Last edited: Nov 29, 2016
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        • donkeykong

          donkeykong Well-Known Member

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          • Amat46

            Amat46 Well-Known Member Premium Member

            Tobias Moers do not mess around! The chassis tuning seems flipping brilliant. Excellent reviews so far. Another winner from AMG!!!!!!


            Last edited: Nov 30, 2016
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            • Amat46

              Amat46 Well-Known Member Premium Member

              Pros: Huge performance, dynamic quality, cabin, character

              Cons: It’s far from cheap

            • Mick Briesgau

              Mick Briesgau Well-Known Member

              Excellent quality never has been cheap...
              Last edited: Nov 30, 2016
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              • Amat46

                Amat46 Well-Known Member Premium Member

              • WAND

                WAND Active Member

                • Like Like x 4
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                • Laurent T

                  Laurent T Active Member

                  Ouch, that's quick !
                  • Agree Agree x 1
                  • Soup

                    Soup Well-Known Member Premium Member Contributing Member

                    • Like Like x 3
                    • Soup

                      Soup Well-Known Member Premium Member Contributing Member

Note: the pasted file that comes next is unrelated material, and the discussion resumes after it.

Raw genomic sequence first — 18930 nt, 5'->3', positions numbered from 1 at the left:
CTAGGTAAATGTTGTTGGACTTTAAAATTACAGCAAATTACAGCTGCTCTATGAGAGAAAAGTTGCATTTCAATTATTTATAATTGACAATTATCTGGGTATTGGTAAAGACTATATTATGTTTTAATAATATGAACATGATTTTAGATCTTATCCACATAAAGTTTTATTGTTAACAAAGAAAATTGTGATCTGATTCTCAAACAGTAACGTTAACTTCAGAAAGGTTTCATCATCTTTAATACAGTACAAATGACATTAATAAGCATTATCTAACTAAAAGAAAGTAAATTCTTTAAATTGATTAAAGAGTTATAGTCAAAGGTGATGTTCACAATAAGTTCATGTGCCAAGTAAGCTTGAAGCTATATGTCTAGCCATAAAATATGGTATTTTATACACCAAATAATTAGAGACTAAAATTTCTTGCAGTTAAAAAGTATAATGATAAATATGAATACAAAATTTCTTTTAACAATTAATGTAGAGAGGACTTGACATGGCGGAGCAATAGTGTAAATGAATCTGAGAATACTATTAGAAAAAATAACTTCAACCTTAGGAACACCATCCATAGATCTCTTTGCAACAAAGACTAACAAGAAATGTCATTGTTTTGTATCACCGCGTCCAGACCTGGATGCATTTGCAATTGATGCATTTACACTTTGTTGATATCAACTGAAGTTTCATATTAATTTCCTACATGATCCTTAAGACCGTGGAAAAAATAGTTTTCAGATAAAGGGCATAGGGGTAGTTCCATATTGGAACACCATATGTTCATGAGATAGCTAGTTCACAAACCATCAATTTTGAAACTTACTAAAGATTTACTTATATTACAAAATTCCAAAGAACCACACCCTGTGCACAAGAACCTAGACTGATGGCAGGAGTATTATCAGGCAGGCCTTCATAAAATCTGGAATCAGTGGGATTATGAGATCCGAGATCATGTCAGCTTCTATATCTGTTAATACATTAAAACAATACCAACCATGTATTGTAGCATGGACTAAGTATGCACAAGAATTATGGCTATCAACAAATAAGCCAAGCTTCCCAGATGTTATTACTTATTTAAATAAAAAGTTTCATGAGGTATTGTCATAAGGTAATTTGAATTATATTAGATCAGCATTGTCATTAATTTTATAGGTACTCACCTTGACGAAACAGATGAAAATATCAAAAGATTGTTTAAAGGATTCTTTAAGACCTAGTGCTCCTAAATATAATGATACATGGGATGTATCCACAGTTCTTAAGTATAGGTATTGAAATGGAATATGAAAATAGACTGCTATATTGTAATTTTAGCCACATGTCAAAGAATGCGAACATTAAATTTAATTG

• Like Like x 4
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                      • Soup

                        Soup Well-Known Member Premium Member Contributing Member

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                        • Amat46

                          Amat46 Well-Known Member Premium Member

                          BLISTERINGLY FAST!
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                          • klier

                            klier Member

                            So when you do it, it is ok to talk about BMW and Audi in an MB thread? You just don't want others to talk about them, amirite?
                          • MBRulz

                            MBRulz Member

                            Goodness me that is bloody fast
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                            • Rolf

                              Rolf Well-Known Member

                              • Winner Winner x 3
                              • WAND

                                WAND Active Member

                                I thought that rocket engine is forbidden for street legal car. :D
                                God this monster is sick fast.
                                • Funny Funny x 2
                                • Amat46

                                  Amat46 Well-Known Member Premium Member

                                  He is a class act!
                                  • Agree Agree x 3
                                  • Merc1

                                    Merc1 Well-Known Member Contributing Member

                                    Question is would I want this or a Panamera S/Turbo?